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Walk in Africa Blog - Capturing the Spirit of Africa and Nature
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3 Nov

When is a Mole not a Mole

In southern Africa we do not have any true moles. Instead we have beautiful, silky, cute Golden Moles. Since they live underground they are seldom seen but this week I was very fortunate to find a Cape Golden Mole - (Chrysochloris asiatica).   These beautiful creatures look remarkably like the true-moles which are found in America, Europe & Asia. While they are also primarily insectivorous they are quickly differentiated by the fact that our Golden-Moles have four digits on their front feet compared with five claws in the true Moles. The similarity...

21 Oct

Flying pink whales

At the risk of being boring, I must mention once again that I live in an incredibly beautiful part of the world. This picture of a flock of Greater Flamingos (Phoenicopterus ruber) was taken just a few minutes away from my house. These elegant birds feed on tiny insects, crustaceans and diatoms, which they obtain by filtering the water through fine bristles in their bill. This is precisely the same technique used by Baleen Whales to extract their tiny food species from the water. In fact many fish species as well...

14 Oct

Humpback Whales in Mozambique

Humpback Whales (Megaptera novaeangliae) are enormous baleen whales measuring up to 16 metres in length and a weight of about 30 metric tonnes. They produce a complex song that lasts for approximately 10 minutes and is repeated. This song is thought to play a role in courtship. These whales spend the summers in polar waters and migrate to tropical and subtropical waters to bred and to give birth. The numbers of these magnificent animals were drastically reduced by whaling, but have recovered well since the 1966 moratorium. While out at sea on...

6 Oct

Half man, half goat – entirely flower

The Cape Peninsula is home to an astonishing number of indigenous plant species. It is believed that there are approximately 2,285 species on The Peninsula. Amongst this ridiculously large diversity of plants are over 100 species of orchids. Right now is the time for the members of the genus Satyrium. This genus is named after the mythological hedonistic Greek creature the Satyr, because it too has two horns in the form of spurs on the lip of the flower. Unlike the classic ostentatious flower that most people associate with orchids, the...

24 Sep

Rolling the frontiers of conservation forward

I was on safari again in the Parque Nacional do Limpopo. In spite of the enormous challenges facing the establishment of this National Park in Mozambique I find it to be an incredibly exciting initiative. We have a constant barrage of negative environmental news and in the face of that an initiative that creates vaste tracts of new space (1.1 million Ha) for wildlife is nothing short of a miracle. The animal numbers in this National Park are not yet very high but the diversity is there and it will not...

9 Sep

An exquisite new species (for me)

Last week, while walking in the mist, I came across this exquisite Pincushion Protea. This is Leucospermum lineare and ¬†have never before seen it in flower.   It is no secret that I have a soft spot for Leucospermums and find them wonderfully photogenic. So the remaining photos are simply my celebration of this beautiful flower and a celebration of the spring. I hope that enjoy these pictures as much as I do. ...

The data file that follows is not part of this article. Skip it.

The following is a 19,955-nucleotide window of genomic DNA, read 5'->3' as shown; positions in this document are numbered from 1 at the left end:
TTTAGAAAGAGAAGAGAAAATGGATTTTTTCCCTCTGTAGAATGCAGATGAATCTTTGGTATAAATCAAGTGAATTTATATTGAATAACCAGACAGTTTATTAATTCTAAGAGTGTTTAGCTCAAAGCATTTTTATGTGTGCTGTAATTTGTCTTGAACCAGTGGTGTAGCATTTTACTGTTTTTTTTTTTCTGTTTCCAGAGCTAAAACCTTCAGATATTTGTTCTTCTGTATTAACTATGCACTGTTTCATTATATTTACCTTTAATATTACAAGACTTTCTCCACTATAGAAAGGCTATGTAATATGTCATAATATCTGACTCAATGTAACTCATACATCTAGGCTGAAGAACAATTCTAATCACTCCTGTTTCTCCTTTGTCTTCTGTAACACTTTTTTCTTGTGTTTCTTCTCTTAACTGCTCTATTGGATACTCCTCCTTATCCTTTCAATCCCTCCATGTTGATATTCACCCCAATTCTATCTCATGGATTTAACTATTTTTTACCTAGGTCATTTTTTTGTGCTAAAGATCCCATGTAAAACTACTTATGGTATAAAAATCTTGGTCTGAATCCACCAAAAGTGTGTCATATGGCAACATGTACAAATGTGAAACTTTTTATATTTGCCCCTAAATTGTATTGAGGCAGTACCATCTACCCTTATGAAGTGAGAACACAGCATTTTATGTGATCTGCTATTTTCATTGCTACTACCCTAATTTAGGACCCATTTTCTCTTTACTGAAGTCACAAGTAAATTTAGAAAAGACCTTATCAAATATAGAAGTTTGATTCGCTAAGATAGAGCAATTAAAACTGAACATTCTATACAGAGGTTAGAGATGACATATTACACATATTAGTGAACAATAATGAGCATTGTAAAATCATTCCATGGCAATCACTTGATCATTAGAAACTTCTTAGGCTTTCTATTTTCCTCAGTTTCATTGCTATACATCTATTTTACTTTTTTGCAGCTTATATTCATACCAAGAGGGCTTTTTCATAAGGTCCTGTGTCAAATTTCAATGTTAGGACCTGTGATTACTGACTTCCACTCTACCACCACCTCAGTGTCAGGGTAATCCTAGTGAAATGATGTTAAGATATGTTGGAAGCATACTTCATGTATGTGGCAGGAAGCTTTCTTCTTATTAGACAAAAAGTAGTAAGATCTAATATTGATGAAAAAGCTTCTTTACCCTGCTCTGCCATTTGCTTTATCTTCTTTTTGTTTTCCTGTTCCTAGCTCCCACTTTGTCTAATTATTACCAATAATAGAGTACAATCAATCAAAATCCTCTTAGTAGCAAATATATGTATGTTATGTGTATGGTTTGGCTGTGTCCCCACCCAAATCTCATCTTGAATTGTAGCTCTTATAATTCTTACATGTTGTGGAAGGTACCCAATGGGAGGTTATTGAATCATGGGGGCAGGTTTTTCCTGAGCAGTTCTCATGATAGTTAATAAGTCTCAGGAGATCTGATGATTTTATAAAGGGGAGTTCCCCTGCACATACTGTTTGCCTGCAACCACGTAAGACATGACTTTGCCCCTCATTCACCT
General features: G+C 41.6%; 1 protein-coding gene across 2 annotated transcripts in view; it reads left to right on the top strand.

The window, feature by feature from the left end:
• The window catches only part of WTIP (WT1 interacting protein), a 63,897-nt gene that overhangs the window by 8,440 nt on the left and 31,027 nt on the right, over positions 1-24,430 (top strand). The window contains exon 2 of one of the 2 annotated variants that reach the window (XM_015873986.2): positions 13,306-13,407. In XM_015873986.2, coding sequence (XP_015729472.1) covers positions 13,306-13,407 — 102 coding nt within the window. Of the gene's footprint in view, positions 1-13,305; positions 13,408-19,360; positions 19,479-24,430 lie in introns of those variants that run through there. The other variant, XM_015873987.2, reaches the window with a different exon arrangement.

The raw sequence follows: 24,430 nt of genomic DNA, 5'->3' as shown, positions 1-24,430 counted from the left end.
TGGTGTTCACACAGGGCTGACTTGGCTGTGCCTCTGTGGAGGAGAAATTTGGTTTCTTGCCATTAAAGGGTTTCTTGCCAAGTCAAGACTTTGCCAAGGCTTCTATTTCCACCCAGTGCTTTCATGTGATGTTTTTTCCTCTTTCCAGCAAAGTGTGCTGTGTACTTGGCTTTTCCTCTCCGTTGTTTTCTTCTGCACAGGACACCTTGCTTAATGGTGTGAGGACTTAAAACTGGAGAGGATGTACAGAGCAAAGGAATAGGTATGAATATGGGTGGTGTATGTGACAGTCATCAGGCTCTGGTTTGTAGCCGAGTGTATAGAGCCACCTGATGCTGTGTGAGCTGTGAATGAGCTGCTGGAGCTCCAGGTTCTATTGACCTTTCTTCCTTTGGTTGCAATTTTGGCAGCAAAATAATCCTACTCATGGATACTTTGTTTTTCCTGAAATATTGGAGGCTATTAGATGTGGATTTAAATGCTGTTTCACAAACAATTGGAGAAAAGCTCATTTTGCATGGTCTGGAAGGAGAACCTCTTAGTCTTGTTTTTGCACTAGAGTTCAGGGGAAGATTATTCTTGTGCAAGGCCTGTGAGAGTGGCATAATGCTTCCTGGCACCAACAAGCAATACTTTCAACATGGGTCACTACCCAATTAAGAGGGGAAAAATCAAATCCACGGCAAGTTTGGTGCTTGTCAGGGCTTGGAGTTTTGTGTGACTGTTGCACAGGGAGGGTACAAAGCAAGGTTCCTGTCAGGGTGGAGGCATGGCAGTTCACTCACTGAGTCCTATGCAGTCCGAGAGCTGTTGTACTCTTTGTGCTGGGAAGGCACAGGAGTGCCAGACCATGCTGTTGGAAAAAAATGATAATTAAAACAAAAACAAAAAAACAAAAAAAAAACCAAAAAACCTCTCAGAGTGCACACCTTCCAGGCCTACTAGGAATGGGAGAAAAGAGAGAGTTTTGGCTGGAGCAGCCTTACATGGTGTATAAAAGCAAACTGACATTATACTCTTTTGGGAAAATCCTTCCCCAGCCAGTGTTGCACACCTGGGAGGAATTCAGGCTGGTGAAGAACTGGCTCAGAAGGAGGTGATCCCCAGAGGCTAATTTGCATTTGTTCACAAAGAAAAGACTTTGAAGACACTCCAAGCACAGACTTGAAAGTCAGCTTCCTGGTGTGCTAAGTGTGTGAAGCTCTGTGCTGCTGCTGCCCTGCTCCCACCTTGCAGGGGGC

12 Aug

Why are the rhino poachers still out there?

This morning I was fortunate enough to be watching three of the surviving square-lipped rhino in the wild. It was simultaneously a thrill and a time of sadness and dread. I wondered whether these three magnificent animals would still be alive next week or next month. This is no melodramatic hyperbole! At the current rate of slaughter of these remarkable and iconic beasts, the survival of these three, beyond the next year, is slim indeed. I have been involved in the wildlife & conservation arena for most of my life and...

29 Jul

The sweet smell of fresh water

Elephants have a remarkably well developed sense of smell. In fact the acuity of their sense of smell is beyond our comprehension and it is only through observing them in the wild that we can begin to imagine how sensitive is their olfactory ability. They also have a preference for fresh water and their remarkable sense of smell allows them to detect where the underground water is closest to the surface. In order to reach the sweet sand-filtered subterranean water they regularly dig holes in dry river beds. The length of...

22 Jul

The problem with being tall

Those of us who have grown-up watching Giraffe don't realise it, but they really are weird looking animals. Most of us have been told since childhood that the incredible height of a giraffe (up to 5.5m or 18 feet!) is an adaptation to allow it to reach food material beyond the reach of other browsers. Personally I'm not convinced that this was the driving selective force for that great height. I think that excellent vision combined with great height provide giraffe with their best predator-avoidance mechanism and it is this advantage...

15 Jul

At the movies

I've just returned from a wonderful safari with a very small, super-talented film crew consisting of Jan Stevens, Stijn van der Veken & Patrick Verbraecken who were working on a documentary on the life & times of Steve Bolnick. We started in my coastal fynbos home . . . . . . and proceeded to my bush home Amazingly the very first animals we saw on this safari were three Cheetah. This photograph clearly illustrates how well camouflaged these regal animals are when in their natural habitat.     We worked hard and had some...